Controversy over the cash bail system in California has led to a number of recent legal and legislative actions that may spell the end of cash bail in the state. If that happens, risk assessment systems would take on heightened importance in decisions about pretrial detention. At stake are concerns about equity, consistency, and transparency in the pretrial process.
Californians who have been arrested but not yet convicted are 84% more likely to be detained than defendants in other states. California’s high bail amounts contribute to this high rate. Of the defendants who are released on bail, nearly all secure their release via bail bondsmen, who require a nonrefundable deposit equal to 10% of the bail amount. The average bail amount in California in 2015 was $50,000—five times higher than the national average. Many poor and middle class individuals lack the means to secure pretrial release through bail—one study found that 40% of Americans do not even have $400 on hand to cope with an emergency.
State and federal courts have begun to address this inequity. Last year, a state appellate court ruled that defendants should not be held before trial solely because they cannot afford bail. More recently, a federal judge ruled against San Francisco’s use of bail schedules, which set bail amounts. The judge found that although bail schedules seem scientific and transparent, bail amounts are set inconsistently, their origins are unclear, and they do little to ensure public safety.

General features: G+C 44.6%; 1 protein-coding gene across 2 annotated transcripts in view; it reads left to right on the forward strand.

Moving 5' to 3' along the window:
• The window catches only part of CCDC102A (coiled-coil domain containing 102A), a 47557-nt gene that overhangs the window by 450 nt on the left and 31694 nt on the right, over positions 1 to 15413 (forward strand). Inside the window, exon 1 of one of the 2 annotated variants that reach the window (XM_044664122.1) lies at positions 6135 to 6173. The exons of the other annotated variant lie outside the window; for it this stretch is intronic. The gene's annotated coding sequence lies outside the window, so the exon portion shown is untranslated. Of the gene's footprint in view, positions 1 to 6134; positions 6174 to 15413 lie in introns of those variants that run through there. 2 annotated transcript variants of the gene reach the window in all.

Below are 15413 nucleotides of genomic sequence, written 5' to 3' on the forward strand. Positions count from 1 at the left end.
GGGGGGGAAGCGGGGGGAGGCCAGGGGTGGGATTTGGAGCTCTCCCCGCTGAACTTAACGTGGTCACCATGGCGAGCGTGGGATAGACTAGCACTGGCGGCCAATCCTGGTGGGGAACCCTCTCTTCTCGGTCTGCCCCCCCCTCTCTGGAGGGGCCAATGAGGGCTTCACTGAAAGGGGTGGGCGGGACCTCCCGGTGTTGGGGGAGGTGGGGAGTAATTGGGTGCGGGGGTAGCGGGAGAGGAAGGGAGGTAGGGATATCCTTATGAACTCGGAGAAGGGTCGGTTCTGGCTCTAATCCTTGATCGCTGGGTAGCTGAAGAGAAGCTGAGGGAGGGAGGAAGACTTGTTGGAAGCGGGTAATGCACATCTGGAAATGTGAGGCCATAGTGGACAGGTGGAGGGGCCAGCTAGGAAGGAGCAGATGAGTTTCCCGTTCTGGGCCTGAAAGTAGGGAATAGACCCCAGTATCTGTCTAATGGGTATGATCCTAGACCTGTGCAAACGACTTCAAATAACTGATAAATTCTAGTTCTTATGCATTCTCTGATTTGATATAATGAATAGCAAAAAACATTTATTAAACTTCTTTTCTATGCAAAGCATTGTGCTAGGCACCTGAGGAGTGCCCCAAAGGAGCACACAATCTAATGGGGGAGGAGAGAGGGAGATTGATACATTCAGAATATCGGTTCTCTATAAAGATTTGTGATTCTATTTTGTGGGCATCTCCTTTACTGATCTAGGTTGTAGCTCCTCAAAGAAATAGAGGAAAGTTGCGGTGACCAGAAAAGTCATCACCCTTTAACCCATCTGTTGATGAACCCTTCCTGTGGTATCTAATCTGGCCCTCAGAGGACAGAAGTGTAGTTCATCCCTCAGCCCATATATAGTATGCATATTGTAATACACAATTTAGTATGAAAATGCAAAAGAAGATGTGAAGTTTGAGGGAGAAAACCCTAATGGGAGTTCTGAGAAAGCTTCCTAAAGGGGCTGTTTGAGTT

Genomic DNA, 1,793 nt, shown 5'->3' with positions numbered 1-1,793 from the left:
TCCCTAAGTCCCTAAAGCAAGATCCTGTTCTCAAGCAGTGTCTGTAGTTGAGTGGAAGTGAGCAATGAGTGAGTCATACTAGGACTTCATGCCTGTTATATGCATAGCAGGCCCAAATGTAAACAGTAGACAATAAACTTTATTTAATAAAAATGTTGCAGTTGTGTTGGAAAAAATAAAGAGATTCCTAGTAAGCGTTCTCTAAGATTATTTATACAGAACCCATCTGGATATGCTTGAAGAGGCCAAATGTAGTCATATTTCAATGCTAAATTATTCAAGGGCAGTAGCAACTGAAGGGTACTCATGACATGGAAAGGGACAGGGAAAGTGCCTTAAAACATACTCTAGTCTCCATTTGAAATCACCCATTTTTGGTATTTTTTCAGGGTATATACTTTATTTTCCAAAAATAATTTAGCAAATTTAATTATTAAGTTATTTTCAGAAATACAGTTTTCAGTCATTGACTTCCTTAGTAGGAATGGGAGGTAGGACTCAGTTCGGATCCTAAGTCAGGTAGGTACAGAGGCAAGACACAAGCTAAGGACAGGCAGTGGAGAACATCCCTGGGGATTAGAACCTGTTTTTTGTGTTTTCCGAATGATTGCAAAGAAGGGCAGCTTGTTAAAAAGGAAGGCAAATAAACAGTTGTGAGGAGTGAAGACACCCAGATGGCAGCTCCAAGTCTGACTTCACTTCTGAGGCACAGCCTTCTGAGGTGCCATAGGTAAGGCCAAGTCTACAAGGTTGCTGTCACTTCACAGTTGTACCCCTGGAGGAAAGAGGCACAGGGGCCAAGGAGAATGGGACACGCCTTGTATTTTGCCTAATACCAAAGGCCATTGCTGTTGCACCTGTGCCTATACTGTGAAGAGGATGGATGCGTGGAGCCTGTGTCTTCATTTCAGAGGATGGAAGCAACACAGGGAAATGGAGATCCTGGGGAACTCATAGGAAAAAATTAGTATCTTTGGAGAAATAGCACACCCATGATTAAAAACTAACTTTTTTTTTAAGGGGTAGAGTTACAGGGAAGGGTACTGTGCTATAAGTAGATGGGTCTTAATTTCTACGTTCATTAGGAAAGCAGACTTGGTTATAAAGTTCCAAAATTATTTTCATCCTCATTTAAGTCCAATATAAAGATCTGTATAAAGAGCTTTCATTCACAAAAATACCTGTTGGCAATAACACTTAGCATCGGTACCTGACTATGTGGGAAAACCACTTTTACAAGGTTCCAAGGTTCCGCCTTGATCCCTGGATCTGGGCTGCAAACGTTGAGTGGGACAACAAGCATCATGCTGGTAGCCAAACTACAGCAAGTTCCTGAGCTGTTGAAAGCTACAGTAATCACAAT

Additionally, judges can override recommended bail amounts based on their assessment of a defendant’s likelihood of misconduct—arrest or failure to appear in court—if he or she is released during the pretrial period. And they can do so without reporting why. The result has been inconsistency in pretrial detention decisions for defendants who committed similar crimes.
Concerns about inconsistency and lack of transparency motivated the recent passage of Senate Bill 10, which eliminates cash bail and mandates the use of risk assessment tools. These tools use mathematical models to predict pretrial misconduct. Pretrial detention recommendations based on these predictions are supposed to guide judges’ pretrial detention decisions. SB 10 will be subject to a November 2020 referendum—but it’s worth noting that 49 of California’s 58 counties already use some type of risk assessment tool.
Risk assessment tools are not without controversy. They have been challenged as unfair and can only surmount this challenge if they are used within transparent and consistent risk assessment systems. Importantly, judges will still be able to override recommendations from those systems.
To ensure more transparency, it will be critical to collect information about why judges override such recommendations. Only with court data that comprehensively records information used to make pretrial detention decisions can the essential work of ongoing evaluation take place. These evaluations are key to determining how well risk assessment systems protect individuals’ liberty while also ensuring public safety—and how potential sources of unfairness in them can be identified and addressed.